Modules extend the functionality of smart accounts. External developers can write modules (essentially plugins) that can be ‘installed’ to your smart account. Modules can even talk to other modules (we’ll talk more about interoperability in just a minute).

The road to productization

My guess is if you take modules to their logical conclusion, we’ll have two viable paths with AA Smart wallets and modules:

  1. Many “app” stores for smart accounts users can add/customize their smart wallet (super app style, unix-y). Expect many ‘module stores’ and the like to pop up.

But more likely,

  1. Verticalization for smart accounts happens and these modules are curated and opinionated-ly chosen in a product that bundles all the functionality together in a cohesive way. Think a more Mac experience (built on top of Unix, but heavily opinionated product implementations of modules and less end-user extensibility)
    1. Grindery.io - A well-executed AA telegram wallet; Self-custody + Telegram UX
    2. Rage.trade - A decentralized perp exchange with native AA wallet. Utilizing a bunch of AA features. Session keys so transactions automatically submit (no explicit signing required), Gas/paymasters so that gas is abstracted away, as long as you have funds in your wallet, gas will be covered, as well as optimized transaction bundling when you are executing multiple trades/transactions. All of these features are thanks to the AA infrastructure.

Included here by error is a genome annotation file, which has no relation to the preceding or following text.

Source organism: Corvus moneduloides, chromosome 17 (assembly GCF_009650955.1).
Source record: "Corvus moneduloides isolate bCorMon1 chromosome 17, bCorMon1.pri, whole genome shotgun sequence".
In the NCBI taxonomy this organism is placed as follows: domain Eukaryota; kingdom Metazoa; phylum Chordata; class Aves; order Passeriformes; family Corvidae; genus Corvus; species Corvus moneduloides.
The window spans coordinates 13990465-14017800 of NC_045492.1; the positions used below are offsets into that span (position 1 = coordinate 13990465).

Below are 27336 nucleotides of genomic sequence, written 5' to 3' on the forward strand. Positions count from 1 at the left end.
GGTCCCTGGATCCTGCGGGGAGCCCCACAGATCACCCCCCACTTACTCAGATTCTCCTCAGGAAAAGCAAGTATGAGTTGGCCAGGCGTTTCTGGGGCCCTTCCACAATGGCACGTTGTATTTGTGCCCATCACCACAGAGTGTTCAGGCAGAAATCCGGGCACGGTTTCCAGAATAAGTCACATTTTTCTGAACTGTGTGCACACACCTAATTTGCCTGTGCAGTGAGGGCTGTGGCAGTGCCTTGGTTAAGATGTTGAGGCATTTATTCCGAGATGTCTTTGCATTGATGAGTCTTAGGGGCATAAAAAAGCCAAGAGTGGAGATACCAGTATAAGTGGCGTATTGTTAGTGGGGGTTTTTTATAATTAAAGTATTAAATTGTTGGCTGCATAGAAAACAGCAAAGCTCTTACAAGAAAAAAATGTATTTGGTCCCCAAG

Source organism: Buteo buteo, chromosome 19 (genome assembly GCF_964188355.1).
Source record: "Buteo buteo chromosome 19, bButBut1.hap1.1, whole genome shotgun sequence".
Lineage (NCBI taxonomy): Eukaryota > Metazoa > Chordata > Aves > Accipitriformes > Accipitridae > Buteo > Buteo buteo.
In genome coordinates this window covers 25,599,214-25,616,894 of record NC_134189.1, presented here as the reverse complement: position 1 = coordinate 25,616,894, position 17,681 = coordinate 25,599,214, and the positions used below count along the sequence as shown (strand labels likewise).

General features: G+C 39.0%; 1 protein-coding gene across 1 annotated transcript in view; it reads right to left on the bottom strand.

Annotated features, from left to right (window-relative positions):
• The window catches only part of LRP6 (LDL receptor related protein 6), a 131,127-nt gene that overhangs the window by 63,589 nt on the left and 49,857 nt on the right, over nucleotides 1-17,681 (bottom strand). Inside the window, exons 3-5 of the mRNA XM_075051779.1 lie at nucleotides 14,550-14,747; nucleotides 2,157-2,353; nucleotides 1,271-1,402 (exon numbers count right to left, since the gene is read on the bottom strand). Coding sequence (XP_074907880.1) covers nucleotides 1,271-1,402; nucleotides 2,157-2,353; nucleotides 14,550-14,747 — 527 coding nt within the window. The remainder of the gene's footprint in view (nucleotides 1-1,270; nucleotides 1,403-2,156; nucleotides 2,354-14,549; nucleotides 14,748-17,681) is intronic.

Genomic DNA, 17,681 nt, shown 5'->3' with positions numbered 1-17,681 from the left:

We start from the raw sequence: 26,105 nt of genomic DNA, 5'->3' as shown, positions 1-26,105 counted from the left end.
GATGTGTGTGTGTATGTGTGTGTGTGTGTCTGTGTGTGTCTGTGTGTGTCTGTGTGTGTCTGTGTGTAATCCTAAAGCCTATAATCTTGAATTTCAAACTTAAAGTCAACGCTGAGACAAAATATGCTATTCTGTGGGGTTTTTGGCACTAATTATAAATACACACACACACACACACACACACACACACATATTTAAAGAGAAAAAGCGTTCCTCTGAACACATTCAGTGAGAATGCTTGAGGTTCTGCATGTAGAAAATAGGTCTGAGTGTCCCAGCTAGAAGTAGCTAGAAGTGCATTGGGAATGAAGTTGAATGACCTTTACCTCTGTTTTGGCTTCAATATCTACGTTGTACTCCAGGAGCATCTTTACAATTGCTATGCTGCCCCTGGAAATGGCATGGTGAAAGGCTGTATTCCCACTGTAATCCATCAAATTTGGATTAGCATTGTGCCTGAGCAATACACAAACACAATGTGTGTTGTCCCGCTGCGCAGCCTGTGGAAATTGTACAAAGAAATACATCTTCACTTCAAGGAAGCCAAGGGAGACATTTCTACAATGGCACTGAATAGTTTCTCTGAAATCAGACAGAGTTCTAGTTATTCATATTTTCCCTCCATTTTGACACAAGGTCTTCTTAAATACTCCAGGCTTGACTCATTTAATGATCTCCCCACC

1. See https://twitter.com/rage_trade/status/1709573006681399716 for more details
      2. See https://twitter.com/rage_trade/status/1739629695577072045 for actual UX around usage
    3. Brahma.fi - Next-gen Decentralized onchain execution and custody via non-custodial AA wallets.

Modules can be leveraged throughout the lifecycle of a smart account – whether a module reacting to something before or after a transaction like a middleware, or even doing something completely automatically/autonomously for the user, modules can support it all. In addition, they can have an expressive set of permissions, such as granular allowances, allowlists/blocklists, and session-level & time based permissions. 

Some potential modules to build that interest me: 

  • DCA module: 
    • A user sets and permissions to dollar-cost average assets based on a set of conditions
  • Auto revoke security module: 
    • Off-chain monitoring of hacks that automatically remove/revoke permissions via something like Drosera. Minimal permissions, only can revoke – low-risk and low lift if done right.